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Defeat al Qaeda by removing its "cool" image
LONDON (Reuters) - The way to beat al Qaeda and stop Islamist groups gaining recruits to violent causes is to remove their "cool" image and make fun of terrorists instead, according to a major international study published on Friday.
The two-year study by the British think-tank Demos concluded that the notion of "cool jihad" was more important in seducing young Muslims to violence than radical preachers, the foreign policy of Western governments, or their social background.
Those who became interested in terrorism had more in common with subversive groups such as street gangs and soccer hooligans than with Muslims who held radical views but rejected violence, the Demos report said.
"Young people are drawn to radical causes, and to rebellion against authority," said Jamie Bartlett, one of the report's co-authors.
"For most radical young Muslims, this takes the form of protest, argument and learning, but for a minority, al Qaeda might seem a 'cool' gang to join, even though the truth is its members are ignorant and incompetent."
The study, which focused on Canada but also looked at Britain, Denmark, France and the Netherlands, involved examining profiles of 58 "homegrown" convicted terrorists from seven cells across Canada and Europe, and interviews with 20 "radicals."
Its aim was to understand why some radicalized Muslims became involved in al Qaeda-inspired violence while others, who shared similar views, did not.
Violent radicals tended to have a poor understanding of Islam, were less likely to have been brought up in religious homes, were less likely to have studied at university and less likely to have been involved in political protest, the study said.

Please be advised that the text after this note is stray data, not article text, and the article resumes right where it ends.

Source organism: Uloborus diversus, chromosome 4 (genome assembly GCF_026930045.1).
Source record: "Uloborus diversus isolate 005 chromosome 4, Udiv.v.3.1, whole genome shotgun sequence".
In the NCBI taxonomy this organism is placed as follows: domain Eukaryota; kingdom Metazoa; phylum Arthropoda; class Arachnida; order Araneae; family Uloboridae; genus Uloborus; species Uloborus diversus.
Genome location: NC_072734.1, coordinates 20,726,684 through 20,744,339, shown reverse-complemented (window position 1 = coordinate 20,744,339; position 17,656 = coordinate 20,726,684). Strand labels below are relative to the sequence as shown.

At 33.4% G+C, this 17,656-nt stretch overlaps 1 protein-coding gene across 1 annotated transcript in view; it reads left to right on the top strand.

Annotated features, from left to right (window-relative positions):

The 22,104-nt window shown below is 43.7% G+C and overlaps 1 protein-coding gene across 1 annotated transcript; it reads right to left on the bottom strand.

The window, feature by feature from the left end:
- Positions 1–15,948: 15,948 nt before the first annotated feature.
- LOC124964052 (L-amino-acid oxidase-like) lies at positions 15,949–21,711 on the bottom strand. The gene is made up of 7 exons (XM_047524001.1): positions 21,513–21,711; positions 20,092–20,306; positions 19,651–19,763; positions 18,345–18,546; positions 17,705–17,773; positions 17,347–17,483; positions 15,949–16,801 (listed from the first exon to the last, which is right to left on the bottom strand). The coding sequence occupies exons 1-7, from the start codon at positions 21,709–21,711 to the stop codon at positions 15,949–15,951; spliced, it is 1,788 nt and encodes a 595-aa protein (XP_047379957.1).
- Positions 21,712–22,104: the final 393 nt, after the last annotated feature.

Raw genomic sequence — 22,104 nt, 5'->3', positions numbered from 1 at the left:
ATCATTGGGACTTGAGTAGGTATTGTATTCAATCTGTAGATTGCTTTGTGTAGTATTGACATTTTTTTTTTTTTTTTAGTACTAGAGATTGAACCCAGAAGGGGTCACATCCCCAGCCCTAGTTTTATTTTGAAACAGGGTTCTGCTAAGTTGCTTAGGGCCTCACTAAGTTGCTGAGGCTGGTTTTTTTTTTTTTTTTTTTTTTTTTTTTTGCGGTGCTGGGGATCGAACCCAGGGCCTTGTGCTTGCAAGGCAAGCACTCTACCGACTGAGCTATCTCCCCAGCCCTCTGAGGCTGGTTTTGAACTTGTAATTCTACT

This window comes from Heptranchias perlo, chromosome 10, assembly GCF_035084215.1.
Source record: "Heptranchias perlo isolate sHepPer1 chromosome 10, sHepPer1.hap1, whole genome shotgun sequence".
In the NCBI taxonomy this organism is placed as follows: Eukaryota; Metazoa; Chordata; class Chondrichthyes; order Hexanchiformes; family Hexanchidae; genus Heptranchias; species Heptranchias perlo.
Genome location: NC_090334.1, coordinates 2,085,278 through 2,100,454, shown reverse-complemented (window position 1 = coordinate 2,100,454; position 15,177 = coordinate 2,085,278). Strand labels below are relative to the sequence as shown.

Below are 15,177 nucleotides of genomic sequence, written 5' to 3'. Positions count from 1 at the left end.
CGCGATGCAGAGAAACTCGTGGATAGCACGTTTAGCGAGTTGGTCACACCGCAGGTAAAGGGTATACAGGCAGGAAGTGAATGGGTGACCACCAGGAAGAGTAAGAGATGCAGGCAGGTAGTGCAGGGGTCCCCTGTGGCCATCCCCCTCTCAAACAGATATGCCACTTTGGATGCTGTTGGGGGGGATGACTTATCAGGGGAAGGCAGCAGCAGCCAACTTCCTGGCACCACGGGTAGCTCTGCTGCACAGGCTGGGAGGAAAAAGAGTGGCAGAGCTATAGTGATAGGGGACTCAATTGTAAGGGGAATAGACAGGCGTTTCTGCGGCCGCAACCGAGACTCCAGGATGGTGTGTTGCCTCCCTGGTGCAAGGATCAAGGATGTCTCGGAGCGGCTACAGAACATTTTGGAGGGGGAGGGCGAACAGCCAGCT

What made them unique was a loathing of Western society and culture.
The authors argued that it was possible for people to read radical texts, be vocally opposed to Western foreign policy, believe in Sharia law, and support the principle of Afghan and Iraqi Muslims fighting coalition troops, while denouncing al Qaeda-inspired terrorism.
The report said governments and security services needed to make that distinction as targeting the wrong people bred resentment, and argued they should allow radical views to be aired, debated and renounced.
Authorities should not use the slogan "Islam is peace" as it did not work and radical preachers should be permitted, although those espousing violence, or religious or racial hatred should be dealt with.
The authors advocated using satire and pointing out militants' incompetence to remove whatever glamour al Qaeda held, and suggested creating a U.S. Peace Corps-style program allowing Muslims to do volunteer work in countries such as Afghanistan and Iraq.
"Terrorist activity amounts, all too often, to teenage kicks that kill," Bartlett said.
"The trick for Western governments is to welcome non-violent forms of radicalism -- indeed to provide opportunities for young Muslims to engage in exciting, "radical' activities such as overseas volunteering -- while maintaining a zero-tolerance attitude to violence and terrorism."
(Editing by Simon Cameron-Moore)
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